Graduation Semester and Year




Document Type


Degree Name

Master of Science in Civil Engineering


Civil Engineering

First Advisor

Ardekani Siamak


Regression models to predict vehicular emissions for different categories of vehicles for different pollutants are presented in this thesis. Vehicular emissions are affected by numerous variables which, among others, include speed, temperature, acceleration, deceleration, driving behavior and meteorological data. Regression models are developed based on data obtained from Mobile 6.2 and on-board emissions measurements. The U.S. Department of Transportation (US DOT) conducted sensitivity analysis of Mobile6 where they evaluated different parameters used to find the emission factors, such as vehicle miles traveled, speed, humidity, etc. The sensitivity analysis investigated the overall Mobile6.2 model behavior for various conditions. In the analysis, speed was observed to be the most significant variable for all emission types. In this thesis, the regression model for estimating the emission factor for different classes of vehicles for different pollutants considers speed as the predictor variable. CO2 emission rate is estimated in Mobile 6.2 in a very simplistic way. The CO2 calculations are based on the average fuel economy performance estimates built into the model or supplied by the user. For other pollutants, Mobile6.2 considers various factors, such as the ambient temperature, speeds, humidity, etc., but the CO2 emission rates are not adjusted for the speed, temperature, fuel content, etc. Therefore, in this thesis, a model is proposed for estimating the CO2 emission rate considering speed as the predictor variable based on the data obtained from on-board emission measurements. Finally, an analysis is performed to study the affect of acceleration and deceleration on the emission rates.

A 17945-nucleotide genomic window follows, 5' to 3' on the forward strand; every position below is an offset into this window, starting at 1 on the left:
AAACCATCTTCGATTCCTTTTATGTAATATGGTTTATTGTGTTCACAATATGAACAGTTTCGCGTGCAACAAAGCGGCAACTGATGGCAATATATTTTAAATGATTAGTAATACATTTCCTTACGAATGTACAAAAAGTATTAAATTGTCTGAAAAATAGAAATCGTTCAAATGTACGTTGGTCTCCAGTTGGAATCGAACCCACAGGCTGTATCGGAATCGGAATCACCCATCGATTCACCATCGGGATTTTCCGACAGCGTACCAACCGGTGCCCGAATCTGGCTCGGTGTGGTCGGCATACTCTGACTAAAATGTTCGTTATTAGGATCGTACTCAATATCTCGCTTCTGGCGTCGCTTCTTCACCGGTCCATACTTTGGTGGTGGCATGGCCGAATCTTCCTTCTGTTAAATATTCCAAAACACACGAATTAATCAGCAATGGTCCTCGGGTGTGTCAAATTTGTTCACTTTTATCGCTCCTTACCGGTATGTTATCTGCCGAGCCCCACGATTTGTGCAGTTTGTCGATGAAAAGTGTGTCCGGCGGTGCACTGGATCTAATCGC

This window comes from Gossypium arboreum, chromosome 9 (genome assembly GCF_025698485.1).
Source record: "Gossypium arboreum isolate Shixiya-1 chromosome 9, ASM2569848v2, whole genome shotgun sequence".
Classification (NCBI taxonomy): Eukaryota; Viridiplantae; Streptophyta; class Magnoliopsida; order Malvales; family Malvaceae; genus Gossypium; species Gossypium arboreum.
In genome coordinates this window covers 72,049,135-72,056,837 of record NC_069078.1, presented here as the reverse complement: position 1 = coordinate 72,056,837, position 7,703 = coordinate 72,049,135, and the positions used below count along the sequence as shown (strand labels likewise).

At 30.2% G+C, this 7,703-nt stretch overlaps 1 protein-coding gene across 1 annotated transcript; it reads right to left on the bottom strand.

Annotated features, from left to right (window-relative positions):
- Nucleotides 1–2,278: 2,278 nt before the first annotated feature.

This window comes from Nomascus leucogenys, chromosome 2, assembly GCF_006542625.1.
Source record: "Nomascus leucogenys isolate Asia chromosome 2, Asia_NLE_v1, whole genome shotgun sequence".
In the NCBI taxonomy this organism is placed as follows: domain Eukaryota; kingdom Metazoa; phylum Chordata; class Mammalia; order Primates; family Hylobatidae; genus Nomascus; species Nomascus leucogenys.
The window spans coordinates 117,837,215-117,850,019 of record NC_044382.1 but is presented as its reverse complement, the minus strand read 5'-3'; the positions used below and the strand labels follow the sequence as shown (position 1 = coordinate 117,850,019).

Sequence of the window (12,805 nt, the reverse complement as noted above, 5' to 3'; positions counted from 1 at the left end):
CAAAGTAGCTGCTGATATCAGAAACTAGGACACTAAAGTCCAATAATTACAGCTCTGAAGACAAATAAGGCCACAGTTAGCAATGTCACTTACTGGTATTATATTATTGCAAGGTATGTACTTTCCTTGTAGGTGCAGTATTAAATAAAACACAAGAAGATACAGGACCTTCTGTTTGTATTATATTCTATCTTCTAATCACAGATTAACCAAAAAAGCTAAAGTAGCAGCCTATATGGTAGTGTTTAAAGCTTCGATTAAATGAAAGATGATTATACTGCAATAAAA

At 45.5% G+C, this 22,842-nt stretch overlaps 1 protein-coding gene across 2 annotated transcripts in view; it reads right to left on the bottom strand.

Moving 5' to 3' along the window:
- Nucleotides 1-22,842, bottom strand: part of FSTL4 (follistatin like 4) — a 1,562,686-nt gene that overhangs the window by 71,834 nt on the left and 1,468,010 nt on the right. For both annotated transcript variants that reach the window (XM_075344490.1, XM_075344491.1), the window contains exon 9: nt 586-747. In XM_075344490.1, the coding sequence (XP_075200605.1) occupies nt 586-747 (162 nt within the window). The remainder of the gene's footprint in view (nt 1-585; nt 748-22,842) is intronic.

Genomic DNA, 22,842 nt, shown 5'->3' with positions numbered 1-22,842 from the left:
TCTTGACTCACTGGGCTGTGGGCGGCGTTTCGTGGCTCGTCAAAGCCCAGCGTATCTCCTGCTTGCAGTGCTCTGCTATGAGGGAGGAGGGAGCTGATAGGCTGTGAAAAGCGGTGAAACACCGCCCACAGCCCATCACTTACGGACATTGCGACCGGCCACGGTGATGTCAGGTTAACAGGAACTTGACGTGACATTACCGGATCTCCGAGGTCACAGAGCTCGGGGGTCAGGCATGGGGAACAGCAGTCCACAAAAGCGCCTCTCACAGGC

Civil and Environmental Engineering | Civil Engineering | Engineering


Degree granted by The University of Texas at Arlington